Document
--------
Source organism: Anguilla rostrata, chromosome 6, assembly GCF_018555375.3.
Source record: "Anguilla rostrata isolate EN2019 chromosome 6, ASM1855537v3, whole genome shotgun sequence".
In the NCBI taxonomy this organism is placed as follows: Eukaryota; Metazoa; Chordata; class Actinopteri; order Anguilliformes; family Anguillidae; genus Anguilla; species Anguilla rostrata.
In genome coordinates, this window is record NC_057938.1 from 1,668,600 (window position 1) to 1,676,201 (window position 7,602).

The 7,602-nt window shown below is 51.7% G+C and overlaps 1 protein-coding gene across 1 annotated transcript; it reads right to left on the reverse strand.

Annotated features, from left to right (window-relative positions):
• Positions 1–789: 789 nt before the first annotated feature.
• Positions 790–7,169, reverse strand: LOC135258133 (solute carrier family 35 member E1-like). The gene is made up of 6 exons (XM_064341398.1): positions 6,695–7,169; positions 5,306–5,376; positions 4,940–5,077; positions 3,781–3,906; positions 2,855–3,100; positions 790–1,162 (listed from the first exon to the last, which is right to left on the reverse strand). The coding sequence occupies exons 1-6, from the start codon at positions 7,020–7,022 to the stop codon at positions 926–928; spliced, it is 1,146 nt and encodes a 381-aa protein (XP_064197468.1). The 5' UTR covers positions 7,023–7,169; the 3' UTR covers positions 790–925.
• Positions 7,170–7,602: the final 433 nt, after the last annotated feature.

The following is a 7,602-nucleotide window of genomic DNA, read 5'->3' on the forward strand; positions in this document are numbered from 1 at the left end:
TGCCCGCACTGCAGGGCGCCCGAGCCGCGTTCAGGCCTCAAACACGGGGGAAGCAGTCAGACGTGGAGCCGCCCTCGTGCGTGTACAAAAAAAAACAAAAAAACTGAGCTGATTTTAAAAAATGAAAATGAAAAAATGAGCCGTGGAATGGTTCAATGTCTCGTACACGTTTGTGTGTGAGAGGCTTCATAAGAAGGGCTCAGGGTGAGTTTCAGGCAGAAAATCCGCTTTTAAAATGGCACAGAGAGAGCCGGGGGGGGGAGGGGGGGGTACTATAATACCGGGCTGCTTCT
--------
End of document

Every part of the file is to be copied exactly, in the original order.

Source organism: Anguilla rostrata, chromosome 6, assembly GCF_018555375.3.
Source record: "Anguilla rostrata isolate EN2019 chromosome 6, ASM1855537v3, whole genome shotgun sequence".
In the NCBI taxonomy this organism is placed as follows: Eukaryota; Metazoa; Chordata; class Actinopteri; order Anguilliformes; family Anguillidae; genus Anguilla; species Anguilla rostrata.
In genome coordinates, this window is record NC_057938.1 from 1,668,600 (window position 1) to 1,676,201 (window position 7,602).

The 7,602-nt window shown below is 51.7% G+C and overlaps 1 protein-coding gene across 1 annotated transcript; it reads right to left on the reverse strand.

Annotated features, from left to right (window-relative positions):
• Positions 1–789: 789 nt before the first annotated feature.
• Positions 790–7,169, reverse strand: LOC135258133 (solute carrier family 35 member E1-like). The gene is made up of 6 exons (XM_064341398.1): positions 6,695–7,169; positions 5,306–5,376; positions 4,940–5,077; positions 3,781–3,906; positions 2,855–3,100; positions 790–1,162 (listed from the first exon to the last, which is right to left on the reverse strand). The coding sequence occupies exons 1-6, from the start codon at positions 7,020–7,022 to the stop codon at positions 926–928; spliced, it is 1,146 nt and encodes a 381-aa protein (XP_064197468.1). The 5' UTR covers positions 7,023–7,169; the 3' UTR covers positions 790–925.
• Positions 7,170–7,602: the final 433 nt, after the last annotated feature.

The following is a 7,602-nucleotide window of genomic DNA, read 5'->3' on the forward strand; positions in this document are numbered from 1 at the left end:
TGCCCGCACTGCAGGGCGCCCGAGCCGCGTTCAGGCCTCAAACACGGGGGAAGCAGTCAGACGTGGAGCCGCCCTCGTGCGTGTACAAAAAAAAACAAAAAAACTGAGCTGATTTTAAAAAATGAAAATGAAAAAATGAGCCGTGGAATGGTTCAATGTCTCGTACACGTTTGTGTGTGAGAGGCTTCATAAGAAGGGCTCAGGGTGAGTTTCAGGCAGAAAATCCGCTTTTAAAATGGCACAGAGAGAGCCGGGGGGGGGAGGGGGGGGTACTATAATACCGGGCTGCTTCT